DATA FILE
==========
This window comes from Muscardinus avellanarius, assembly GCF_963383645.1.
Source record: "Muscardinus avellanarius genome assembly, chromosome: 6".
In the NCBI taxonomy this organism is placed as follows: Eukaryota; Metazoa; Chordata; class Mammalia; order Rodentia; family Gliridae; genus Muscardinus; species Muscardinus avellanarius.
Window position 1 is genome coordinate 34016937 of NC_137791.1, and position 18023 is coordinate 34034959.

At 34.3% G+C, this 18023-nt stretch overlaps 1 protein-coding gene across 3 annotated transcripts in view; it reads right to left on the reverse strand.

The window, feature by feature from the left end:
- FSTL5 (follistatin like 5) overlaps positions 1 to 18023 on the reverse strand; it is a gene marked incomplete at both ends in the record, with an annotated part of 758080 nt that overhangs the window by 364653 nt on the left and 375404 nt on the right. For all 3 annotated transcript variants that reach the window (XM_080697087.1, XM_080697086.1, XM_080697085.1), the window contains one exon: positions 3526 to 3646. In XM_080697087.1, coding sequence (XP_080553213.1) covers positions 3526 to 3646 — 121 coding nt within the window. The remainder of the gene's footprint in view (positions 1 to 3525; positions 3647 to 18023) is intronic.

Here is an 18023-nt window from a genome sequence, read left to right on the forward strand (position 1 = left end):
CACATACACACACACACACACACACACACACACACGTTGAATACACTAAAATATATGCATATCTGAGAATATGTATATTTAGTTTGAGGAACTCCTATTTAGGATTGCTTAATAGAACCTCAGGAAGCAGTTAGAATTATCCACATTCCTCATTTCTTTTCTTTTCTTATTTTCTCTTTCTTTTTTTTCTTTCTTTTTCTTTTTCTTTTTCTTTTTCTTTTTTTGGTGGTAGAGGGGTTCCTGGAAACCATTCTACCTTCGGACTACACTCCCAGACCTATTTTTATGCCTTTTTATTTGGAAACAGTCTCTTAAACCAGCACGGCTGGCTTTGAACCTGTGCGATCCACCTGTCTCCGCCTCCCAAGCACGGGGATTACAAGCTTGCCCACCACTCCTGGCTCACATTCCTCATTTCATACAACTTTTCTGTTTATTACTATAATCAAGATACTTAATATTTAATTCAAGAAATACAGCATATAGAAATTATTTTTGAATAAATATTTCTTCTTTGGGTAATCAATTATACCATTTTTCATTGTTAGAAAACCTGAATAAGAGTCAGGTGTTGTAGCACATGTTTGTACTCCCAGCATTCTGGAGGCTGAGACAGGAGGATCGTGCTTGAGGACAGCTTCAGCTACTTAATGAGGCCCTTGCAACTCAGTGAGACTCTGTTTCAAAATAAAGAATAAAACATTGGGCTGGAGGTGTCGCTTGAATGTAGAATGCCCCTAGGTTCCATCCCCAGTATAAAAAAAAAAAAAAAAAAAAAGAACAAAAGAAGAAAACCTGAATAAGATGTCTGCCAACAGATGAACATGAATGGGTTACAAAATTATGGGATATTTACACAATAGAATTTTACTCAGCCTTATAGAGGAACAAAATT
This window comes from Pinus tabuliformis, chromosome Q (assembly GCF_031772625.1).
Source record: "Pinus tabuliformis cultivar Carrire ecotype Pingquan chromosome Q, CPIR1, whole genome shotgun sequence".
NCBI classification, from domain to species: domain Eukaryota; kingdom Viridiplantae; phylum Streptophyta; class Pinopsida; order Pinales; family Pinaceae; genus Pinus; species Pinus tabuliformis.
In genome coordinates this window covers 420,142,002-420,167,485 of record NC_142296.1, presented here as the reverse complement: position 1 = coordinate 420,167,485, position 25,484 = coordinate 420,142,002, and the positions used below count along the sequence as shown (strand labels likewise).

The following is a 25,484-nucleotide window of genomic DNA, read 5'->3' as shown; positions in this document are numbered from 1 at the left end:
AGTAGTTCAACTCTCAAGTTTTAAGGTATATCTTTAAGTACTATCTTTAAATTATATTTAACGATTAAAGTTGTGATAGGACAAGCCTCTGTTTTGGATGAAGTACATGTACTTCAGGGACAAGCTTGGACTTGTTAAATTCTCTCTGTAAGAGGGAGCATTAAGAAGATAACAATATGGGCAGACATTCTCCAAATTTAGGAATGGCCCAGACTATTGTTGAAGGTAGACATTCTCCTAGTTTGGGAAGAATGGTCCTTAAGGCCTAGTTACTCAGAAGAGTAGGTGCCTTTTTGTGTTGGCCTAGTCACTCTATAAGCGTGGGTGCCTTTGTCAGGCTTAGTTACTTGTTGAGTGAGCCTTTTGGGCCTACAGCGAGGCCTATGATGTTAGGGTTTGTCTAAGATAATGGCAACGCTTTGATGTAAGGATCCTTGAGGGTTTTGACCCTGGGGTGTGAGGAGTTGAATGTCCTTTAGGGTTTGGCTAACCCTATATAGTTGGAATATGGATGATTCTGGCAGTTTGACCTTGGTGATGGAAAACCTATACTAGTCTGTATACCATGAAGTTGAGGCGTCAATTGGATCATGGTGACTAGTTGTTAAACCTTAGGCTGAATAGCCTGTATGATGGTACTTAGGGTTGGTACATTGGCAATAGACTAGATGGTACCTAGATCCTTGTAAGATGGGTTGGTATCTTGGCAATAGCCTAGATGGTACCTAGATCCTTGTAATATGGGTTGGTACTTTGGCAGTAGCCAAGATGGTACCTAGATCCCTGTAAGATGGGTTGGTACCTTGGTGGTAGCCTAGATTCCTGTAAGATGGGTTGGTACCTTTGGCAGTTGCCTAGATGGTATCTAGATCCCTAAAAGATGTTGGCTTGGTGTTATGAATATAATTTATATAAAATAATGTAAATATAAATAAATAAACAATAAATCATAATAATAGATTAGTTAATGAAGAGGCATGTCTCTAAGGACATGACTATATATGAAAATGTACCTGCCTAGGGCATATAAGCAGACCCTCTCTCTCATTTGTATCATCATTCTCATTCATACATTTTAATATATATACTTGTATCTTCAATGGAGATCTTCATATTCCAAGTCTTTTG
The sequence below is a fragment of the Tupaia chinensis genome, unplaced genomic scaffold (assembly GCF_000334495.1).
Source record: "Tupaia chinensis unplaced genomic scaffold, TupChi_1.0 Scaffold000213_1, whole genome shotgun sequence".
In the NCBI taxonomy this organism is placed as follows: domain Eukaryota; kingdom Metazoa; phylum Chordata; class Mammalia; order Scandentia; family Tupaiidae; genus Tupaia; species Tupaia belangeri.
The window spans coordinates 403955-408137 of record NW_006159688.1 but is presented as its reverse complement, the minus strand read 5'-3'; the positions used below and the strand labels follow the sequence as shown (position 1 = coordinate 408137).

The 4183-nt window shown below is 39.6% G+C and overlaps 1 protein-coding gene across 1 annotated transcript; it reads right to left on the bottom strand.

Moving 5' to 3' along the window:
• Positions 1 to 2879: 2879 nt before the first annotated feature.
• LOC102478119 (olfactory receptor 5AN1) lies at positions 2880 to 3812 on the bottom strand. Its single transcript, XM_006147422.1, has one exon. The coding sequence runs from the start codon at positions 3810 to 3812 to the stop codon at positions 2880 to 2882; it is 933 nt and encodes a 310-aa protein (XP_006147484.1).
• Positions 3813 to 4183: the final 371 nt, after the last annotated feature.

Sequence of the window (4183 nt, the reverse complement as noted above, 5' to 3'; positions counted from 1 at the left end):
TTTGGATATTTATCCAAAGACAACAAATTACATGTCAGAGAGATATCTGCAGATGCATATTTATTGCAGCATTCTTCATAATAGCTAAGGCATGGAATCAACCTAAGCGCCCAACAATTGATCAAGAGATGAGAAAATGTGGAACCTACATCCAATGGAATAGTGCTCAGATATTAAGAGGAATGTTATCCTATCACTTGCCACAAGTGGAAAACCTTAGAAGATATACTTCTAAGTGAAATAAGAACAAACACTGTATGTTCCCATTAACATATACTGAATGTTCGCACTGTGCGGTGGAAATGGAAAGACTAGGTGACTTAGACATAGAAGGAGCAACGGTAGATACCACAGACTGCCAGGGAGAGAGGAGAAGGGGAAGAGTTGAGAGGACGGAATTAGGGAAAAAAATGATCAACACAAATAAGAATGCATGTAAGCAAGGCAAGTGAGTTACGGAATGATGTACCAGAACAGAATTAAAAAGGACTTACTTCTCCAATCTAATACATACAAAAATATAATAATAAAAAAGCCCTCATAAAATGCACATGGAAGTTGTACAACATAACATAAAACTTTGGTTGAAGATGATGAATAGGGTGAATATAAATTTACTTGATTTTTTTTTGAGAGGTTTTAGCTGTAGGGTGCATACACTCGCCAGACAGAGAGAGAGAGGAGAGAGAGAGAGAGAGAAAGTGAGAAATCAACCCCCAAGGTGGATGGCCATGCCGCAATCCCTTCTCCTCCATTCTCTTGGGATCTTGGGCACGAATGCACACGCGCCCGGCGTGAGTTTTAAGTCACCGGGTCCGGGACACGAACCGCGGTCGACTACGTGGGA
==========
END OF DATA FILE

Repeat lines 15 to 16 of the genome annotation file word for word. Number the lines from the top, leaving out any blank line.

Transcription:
AGTAGTTCAACTCTCAAGTTTTAAGGTATATCTTTAAGTACTATCTTTAAATTATATTTAACGATTAAAGTTGTGATAGGACAAGCCTCTGTTTTGGATGAAGTACATGTACTTCAGGGACAAGCTTGGACTTGTTAAATTCTCTCTGTAAGAGGGAGCATTAAGAAGATAACAATATGGGCAGACATTCTCCAAATTTAGGAATGGCCCAGACTATTGTTGAAGGTAGACATTCTCCTAGTTTGGGAAGAATGGTCCTTAAGGCCTAGTTACTCAGAAGAGTAGGTGCCTTTTTGTGTTGGCCTAGTCACTCTATAAGCGTGGGTGCCTTTGTCAGGCTTAGTTACTTGTTGAGTGAGCCTTTTGGGCCTACAGCGAGGCCTATGATGTTAGGGTTTGTCTAAGATAATGGCAACGCTTTGATGTAAGGATCCTTGAGGGTTTTGACCCTGGGGTGTGAGGAGTTGAATGTCCTTTAGGGTTTGGCTAACCCTATATAGTTGGAATATGGATGATTCTGGCAGTTTGACCTTGGTGATGGAAAACCTATACTAGTCTGTATACCATGAAGTTGAGGCGTCAATTGGATCATGGTGACTAGTTGTTAAACCTTAGGCTGAATAGCCTGTATGATGGTACTTAGGGTTGGTACATTGGCAATAGACTAGATGGTACCTAGATCCTTGTAAGATGGGTTGGTATCTTGGCAATAGCCTAGATGGTACCTAGATCCTTGTAATATGGGTTGGTACTTTGGCAGTAGCCAAGATGGTACCTAGATCCCTGTAAGATGGGTTGGTACCTTGGTGGTAGCCTAGATTCCTGTAAGATGGGTTGGTACCTTTGGCAGTTGCCTAGATGGTATCTAGATCCCTAAAAGATGTTGGCTTGGTGTTATGAATATAATTTATATAAAATAATGTAAATATAAATAAATAAACAATAAATCATAATAATAGATTAGTTAATGAAGAGGCATGTCTCTAAGGACATGACTATATATGAAAATGTACCTGCCTAGGGCATATAAGCAGACCCTCTCTCTCATTTGTATCATCATTCTCATTCATACATTTTAATATATATACTTGTATCTTCAATGGAGATCTTCATATTCCAAGTCTTTTG
The sequence below is a fragment of the Tupaia chinensis genome, unplaced genomic scaffold (assembly GCF_000334495.1).